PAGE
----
The dakini is a messenger of spaciousness and a force of truth, presiding over the funeral of self-deception. Wherever we cling, she cuts; whatever we think we can hide, even from ourselves, she reveals. The dakini traditionally appears during transitions: moments between worlds, between life and death, in visions between sleep and waking, in cemeteries and charnel grounds.
Dakini in Sanskrit, Khandro in Tibetan, literally means “sky dweller” or “sky dancer,” and is the most sacred aspect of the feminine principle in Tibetan Buddhism, embodying both humanity and divinity in feminine form.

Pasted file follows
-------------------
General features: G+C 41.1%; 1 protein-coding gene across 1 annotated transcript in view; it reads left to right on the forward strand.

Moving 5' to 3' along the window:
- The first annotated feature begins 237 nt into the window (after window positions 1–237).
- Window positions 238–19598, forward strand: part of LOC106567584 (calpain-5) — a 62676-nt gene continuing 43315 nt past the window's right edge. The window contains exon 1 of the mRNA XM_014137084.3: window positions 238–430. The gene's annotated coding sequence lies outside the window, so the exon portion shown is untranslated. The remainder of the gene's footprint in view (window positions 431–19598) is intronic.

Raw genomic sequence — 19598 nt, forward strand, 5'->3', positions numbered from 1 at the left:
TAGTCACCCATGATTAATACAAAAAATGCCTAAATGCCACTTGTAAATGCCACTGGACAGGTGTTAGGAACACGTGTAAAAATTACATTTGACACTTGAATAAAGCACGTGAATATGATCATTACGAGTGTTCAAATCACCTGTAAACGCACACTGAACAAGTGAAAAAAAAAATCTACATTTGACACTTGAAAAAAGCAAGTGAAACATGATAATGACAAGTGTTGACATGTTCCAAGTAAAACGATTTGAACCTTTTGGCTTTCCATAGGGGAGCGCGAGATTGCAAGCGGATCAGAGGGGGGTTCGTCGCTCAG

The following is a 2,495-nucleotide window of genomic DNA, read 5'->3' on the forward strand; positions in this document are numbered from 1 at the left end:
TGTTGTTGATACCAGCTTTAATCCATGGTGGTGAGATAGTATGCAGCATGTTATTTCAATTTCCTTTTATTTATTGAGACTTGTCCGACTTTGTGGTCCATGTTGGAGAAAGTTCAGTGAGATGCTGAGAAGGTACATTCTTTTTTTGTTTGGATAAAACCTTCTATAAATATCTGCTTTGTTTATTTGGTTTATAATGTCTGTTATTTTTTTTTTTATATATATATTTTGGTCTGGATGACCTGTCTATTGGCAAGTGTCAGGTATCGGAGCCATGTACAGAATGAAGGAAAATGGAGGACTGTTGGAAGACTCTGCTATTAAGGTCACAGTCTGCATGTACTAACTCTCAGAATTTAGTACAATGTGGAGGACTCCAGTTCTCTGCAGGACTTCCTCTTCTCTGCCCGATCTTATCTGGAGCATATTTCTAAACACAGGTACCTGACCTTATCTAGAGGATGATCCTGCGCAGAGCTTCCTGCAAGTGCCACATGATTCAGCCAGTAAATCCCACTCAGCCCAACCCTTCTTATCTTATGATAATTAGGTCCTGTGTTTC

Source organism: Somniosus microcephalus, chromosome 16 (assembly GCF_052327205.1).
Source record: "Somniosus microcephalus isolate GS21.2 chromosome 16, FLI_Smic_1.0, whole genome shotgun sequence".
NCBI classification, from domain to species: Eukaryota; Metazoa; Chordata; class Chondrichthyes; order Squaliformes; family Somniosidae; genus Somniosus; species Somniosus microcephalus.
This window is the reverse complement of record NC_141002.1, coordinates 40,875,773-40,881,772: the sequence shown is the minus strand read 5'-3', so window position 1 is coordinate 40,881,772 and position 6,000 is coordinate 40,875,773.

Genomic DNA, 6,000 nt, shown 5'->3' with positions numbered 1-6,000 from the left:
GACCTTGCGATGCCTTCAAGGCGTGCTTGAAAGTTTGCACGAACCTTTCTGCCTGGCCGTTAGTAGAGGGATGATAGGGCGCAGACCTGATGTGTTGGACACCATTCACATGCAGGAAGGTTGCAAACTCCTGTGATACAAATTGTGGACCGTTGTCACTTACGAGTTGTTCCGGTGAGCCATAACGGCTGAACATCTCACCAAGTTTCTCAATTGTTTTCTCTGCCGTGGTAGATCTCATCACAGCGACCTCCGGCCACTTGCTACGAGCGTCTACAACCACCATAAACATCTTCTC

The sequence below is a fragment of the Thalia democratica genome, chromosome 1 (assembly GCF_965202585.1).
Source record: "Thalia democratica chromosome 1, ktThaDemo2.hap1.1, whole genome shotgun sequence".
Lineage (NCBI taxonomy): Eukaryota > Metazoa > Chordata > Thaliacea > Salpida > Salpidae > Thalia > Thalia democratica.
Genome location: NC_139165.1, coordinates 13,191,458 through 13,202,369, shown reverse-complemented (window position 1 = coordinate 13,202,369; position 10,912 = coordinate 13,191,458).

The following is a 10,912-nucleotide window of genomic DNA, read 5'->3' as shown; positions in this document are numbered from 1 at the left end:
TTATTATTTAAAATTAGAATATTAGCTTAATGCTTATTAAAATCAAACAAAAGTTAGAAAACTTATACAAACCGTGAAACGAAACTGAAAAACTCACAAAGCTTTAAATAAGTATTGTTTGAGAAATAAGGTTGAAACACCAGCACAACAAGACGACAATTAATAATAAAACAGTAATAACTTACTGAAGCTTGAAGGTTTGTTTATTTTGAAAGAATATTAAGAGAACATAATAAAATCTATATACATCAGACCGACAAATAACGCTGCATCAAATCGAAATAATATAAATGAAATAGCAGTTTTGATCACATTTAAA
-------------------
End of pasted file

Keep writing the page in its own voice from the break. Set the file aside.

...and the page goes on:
Dakinis may appear differently in various contexts; when needed, she may appear as fierce and intense or playful and nurturing. At other times she may appear outrageous or repulsive in order to cut through conceptual thinking and mistaken perception. She may appear as a human being, as a goddess, either peaceful or wrathful, or she may be perceived as the general play of energy in the phenomenal world.
In general, the dakini represents the ever-changing flow of energy with which the yogic practitioner must work in order to become realized. Ultimately, all women are seen as some kind of dakini manifestation.